CTEF is fortunate to have all backer board manufacturers donate products for our training courses. Each attendee in our installation courses is able to experience all the industry has to offer in that product segment.

Most manufacturers recommend a vapor membrane behind their products in wet area applications to avoid excessive vapor accumulation in the wall cavity.
Tile has been around thousands of years using traditional sand and cement methods. Those methods have always required a high degree of skill on the part of the installer. This typically required an in-depth training program or a very good mentor to pass on these skills. The tile industry, as with other construction-related trades, has always been challenged to find enough qualified people to not only do the work, but also grow the industry. I have accumulated articles for research over the years and in many cases only the dates need to be changed, the message is the same, we need good help. Well, as often-said, necessity is the mother of invention. After thousands of years of the same basic installation practices technology provided some solutions. One of the first and perhaps the most basic evolutionary parts of industry development prior to the emergence of backer board was the invention of thinset and mastics. Prior to the 1950s nearly all tile was set over a mortar bed; products we take for granted today simply did not exist.

One application backer boards do not work in is shower floors. Several manufacturers now offer preformed shower bases. Leakproof showers are getting much easier to do!
The advent of thin bedding materials for direct bond applications revolutionized the industry and the way we install ceramic tile. With this revolution came new problems as with any emerging technology. Now that it was possible to directly bond to nearly any surface, mortar beds started to give way to direct application over concrete, masonry units, drywall, and plywood. While concrete and block were very friendly to thin bed setting materials, drywall and plywood installations were accumulating many failures due to their lack of water resistance and in the case of plywood, dimensional stability.

Ever try to make a waterproof shelf in the shower? Very challenging. These products make it almost as simple as installing backer board and no more leaks into the wall.
This caught the eye of a contractor named Paul Dinkle. Paul was leery of drywall and plywood installations. With the advent of thinset there was even less drive to fill the ranks of the installation community with qualified installers given the ease of directly bonding, and it became increasingly difficult to find qualified professionals to do quality work. It was obvious that thin bed installation techniques were here to stay. Paul pondered on how to accommodate thin bed installations and yet provide a dimensionally stable surface unaffected by water. Out of that concern Wonderboard, the original backer board, was born in 1968.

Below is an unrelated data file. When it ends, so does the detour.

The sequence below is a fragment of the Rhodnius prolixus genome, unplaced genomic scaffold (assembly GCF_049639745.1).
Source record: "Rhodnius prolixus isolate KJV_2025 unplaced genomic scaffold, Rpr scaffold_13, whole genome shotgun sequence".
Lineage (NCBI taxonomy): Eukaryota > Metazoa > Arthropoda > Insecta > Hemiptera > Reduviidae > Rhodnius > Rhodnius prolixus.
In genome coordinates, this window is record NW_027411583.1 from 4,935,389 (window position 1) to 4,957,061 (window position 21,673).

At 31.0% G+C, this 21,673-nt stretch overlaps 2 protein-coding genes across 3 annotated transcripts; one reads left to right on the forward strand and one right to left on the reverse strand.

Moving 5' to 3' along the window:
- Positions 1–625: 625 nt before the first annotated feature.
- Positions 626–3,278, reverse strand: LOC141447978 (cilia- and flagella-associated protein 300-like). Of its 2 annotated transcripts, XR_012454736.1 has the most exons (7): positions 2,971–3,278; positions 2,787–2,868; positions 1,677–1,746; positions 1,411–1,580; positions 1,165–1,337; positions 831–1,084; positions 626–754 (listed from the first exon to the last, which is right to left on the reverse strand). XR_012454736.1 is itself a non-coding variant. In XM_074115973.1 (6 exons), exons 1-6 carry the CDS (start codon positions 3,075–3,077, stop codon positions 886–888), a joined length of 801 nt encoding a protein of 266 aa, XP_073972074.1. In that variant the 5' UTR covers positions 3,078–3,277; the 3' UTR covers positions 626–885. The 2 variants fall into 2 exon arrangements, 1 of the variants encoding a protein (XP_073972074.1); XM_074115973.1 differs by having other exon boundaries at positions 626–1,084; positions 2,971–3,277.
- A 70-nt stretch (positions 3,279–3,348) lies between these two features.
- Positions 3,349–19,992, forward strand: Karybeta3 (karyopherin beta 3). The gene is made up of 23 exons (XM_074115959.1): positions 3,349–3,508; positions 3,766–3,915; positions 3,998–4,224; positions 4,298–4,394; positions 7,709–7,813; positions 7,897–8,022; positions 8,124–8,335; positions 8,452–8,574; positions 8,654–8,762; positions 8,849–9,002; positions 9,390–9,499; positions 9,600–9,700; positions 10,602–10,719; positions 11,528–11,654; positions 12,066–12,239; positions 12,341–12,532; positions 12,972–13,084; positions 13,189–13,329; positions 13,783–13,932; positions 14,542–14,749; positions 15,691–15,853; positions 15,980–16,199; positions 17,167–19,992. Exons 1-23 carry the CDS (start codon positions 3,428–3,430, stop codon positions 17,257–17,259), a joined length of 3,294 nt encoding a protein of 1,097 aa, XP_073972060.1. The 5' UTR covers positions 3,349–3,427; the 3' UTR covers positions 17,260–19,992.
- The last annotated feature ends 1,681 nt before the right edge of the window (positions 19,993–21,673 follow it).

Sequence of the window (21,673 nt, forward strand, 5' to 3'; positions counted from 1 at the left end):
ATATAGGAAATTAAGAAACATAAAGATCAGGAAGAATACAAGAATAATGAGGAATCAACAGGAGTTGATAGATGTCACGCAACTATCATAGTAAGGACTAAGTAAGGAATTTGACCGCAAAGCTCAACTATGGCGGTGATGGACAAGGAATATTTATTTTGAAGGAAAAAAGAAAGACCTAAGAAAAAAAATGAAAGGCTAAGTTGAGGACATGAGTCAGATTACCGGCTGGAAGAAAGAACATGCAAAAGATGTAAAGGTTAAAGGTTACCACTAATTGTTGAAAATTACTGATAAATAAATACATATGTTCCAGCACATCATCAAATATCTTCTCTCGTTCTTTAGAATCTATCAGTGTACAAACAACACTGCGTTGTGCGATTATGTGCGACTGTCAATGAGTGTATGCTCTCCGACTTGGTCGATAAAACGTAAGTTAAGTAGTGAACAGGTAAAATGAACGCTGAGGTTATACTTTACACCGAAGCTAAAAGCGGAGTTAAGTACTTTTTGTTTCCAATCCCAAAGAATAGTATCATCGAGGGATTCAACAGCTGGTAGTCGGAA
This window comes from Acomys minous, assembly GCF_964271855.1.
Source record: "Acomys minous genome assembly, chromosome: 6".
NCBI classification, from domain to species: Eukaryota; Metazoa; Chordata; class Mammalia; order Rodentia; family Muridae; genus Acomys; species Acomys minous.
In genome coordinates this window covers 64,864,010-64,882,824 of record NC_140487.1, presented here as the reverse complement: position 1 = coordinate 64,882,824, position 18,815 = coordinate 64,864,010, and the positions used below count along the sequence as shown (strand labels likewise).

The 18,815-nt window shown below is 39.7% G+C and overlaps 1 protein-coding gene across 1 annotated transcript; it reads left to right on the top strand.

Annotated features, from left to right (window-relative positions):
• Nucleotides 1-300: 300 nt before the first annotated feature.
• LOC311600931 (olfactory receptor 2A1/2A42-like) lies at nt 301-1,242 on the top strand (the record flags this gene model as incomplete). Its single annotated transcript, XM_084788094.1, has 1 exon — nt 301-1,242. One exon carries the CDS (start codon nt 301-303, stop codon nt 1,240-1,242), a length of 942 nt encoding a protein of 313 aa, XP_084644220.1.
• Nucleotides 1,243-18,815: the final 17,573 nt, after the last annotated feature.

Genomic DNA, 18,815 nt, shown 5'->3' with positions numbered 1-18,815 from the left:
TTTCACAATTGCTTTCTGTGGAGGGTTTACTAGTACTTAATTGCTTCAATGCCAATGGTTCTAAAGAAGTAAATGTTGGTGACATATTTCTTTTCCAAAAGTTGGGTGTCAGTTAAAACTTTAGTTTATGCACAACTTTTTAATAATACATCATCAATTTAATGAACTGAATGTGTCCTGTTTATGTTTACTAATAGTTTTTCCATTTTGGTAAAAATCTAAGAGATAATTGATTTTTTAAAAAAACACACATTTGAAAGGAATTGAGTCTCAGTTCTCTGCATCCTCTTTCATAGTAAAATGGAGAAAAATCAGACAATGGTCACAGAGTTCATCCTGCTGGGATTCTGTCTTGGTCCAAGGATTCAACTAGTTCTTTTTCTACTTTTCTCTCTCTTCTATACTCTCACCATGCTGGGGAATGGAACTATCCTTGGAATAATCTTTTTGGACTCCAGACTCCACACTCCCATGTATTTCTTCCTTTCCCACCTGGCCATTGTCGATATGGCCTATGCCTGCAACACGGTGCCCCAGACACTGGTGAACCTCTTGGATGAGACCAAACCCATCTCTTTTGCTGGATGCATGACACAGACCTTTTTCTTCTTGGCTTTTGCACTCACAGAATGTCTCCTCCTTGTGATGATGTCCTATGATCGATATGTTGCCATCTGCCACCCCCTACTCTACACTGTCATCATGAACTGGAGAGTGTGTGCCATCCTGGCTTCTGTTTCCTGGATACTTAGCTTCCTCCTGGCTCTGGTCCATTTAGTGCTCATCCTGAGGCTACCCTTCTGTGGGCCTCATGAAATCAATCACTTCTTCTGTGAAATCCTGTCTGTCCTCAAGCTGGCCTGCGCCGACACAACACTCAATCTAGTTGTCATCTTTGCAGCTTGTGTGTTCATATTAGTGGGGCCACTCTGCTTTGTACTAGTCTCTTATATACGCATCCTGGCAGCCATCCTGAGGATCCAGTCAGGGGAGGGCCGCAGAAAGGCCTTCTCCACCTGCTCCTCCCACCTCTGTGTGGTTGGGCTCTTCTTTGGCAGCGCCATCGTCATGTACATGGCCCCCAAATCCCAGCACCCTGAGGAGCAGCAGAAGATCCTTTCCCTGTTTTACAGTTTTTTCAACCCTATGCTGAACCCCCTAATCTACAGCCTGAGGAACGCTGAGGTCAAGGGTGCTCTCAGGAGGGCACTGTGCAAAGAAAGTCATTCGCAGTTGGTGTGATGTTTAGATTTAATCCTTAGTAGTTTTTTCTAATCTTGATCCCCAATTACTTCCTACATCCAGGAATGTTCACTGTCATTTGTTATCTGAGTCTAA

It took many years to take hold but today, not even 40 years later, backer boards are used in approximately 1 billion square feet of the 3 billion square feet of tile sold in the United States. Direct bond using thinbed methods and backer board together most likely account for 85 to 90 percent of today's installed product. There can be no argument that a properly constructed mortar bed installation remains the Cadillac of all installations but today's structures along with the shortage of those willing or able to install a mortar bed system have made it increasingly rare. Backer boards are here to stay and the market continues to grow. That growth has brought on an array of products made not only of pure cement and aggregate but fiber cement, gypsum, and most recently foam along with a few other non mainstream hybrids such a resin composite panels. There are as many different recommendations for installation as there are products. An often asked question is what is the best backer board? Understanding and having worked with all of them, it is really a matter of preference for the most part and application in some instances. When it comes to installation, all panels share some basics but many other recommendations are panel specific. Manufacturers offer warranties based on their specific recommendations so there can be no opinions if a warranty is to apply. If you wish to apply your own installation recommendations you do so at your own risk. Let's take an opportunity to explore some basic concerns and recommendations that nearly all products share.